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An albino model has had to explain why he's black. And not. At the same time.

You'll probably find this model cool even before you see him (if you press "Play," you'll see what I mean). But it's his unique perspective that I find the hottest thing about him.

Bill Gates in conversation with The Times of India

Bill Gates sure is strict on how his children use the very technology he helped bring to the masses.

In a recent interview with the Mirror, the tech mogul said his children were not allowed to own their own cellphone until the age of 14. "We often set a time after which there is no screen time, and in their case that helps them get to sleep at a reasonable hour," he said. Gates added that the children are not allowed to have cellphones at the table, but are allowed to use them for homework or studying.

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Teens staring at a pink phone.

Every generation is different from the one that came before. It makes sense. Every group grows up in different economic, cultural, and technological circumstances, so of course they’re going to have different tastes and values.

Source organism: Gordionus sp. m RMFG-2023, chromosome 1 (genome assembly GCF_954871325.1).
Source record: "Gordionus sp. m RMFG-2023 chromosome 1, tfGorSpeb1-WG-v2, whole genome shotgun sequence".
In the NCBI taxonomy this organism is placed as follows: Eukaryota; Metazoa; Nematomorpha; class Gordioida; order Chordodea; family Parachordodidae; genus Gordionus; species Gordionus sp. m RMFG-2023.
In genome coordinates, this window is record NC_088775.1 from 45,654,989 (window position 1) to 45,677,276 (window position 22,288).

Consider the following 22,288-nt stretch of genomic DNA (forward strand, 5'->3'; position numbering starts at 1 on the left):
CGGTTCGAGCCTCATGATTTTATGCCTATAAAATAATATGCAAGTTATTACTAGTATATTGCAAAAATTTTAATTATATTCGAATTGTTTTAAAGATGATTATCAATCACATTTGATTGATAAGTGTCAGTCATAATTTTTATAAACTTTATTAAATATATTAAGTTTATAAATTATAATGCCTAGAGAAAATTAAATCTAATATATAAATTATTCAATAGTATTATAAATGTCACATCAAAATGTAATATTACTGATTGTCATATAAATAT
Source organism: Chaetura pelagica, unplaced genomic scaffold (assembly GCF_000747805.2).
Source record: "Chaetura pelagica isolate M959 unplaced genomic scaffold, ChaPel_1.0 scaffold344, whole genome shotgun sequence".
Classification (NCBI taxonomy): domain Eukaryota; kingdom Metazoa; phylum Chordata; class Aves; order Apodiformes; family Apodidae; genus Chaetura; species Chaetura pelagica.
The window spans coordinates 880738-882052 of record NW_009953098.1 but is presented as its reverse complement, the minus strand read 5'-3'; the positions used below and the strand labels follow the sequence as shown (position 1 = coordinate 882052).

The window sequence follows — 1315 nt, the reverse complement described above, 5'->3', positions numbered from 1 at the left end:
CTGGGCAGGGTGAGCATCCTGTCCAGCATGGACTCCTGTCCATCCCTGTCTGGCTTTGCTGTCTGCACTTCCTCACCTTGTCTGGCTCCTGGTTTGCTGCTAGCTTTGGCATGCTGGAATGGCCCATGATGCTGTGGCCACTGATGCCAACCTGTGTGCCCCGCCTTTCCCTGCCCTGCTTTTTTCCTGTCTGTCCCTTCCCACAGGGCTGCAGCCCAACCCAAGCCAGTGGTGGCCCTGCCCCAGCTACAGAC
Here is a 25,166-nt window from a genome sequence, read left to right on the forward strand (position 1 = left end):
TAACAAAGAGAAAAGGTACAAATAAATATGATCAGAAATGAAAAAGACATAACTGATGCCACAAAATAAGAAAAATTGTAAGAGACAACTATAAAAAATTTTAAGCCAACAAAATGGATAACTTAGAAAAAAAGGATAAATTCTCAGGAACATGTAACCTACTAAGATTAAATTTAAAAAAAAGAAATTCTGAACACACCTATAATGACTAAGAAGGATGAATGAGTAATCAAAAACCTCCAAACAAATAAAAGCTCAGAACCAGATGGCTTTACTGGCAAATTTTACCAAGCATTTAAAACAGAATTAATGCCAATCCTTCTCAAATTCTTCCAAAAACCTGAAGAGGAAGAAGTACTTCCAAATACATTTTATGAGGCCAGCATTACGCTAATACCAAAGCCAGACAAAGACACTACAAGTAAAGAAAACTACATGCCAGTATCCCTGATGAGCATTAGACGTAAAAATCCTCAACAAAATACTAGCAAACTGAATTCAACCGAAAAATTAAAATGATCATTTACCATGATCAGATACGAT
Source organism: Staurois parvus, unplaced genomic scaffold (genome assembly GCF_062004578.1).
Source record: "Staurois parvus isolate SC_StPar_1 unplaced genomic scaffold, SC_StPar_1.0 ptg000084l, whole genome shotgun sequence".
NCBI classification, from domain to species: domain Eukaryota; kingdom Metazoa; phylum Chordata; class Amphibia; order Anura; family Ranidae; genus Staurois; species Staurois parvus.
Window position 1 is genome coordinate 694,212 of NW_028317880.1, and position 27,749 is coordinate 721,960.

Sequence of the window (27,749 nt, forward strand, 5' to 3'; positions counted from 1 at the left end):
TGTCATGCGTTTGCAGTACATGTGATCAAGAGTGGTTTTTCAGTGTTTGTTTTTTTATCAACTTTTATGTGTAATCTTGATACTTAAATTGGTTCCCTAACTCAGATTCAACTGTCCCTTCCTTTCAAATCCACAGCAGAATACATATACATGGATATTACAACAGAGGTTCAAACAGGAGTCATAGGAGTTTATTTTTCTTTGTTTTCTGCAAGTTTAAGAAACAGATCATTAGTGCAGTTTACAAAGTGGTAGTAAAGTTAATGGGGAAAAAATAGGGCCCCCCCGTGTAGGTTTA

It’s also natural for younger generations to rebel against their parents and create their own unique identities.

However, these days, with the rapid changes in technology and culture spurned on by the internet, for some older people (Baby Boomers, Gen X), the younger generations (Millenials, Gen Z, Gen Alpha) are downright confusing.

Further, Gen Z and Gen Alpha were raised during the pandemic, the #MeToo movement, and the murder of George Floyd, which have had an enormous impact on how they see the world.

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Photo by Maxim Hopman on Unsplash

The Sam Vimes "Boots" Theory of Socioeconomic Unfairness explains one way the rich get richer.

Any time conversations about wealth and poverty come up, people inevitably start talking about boots.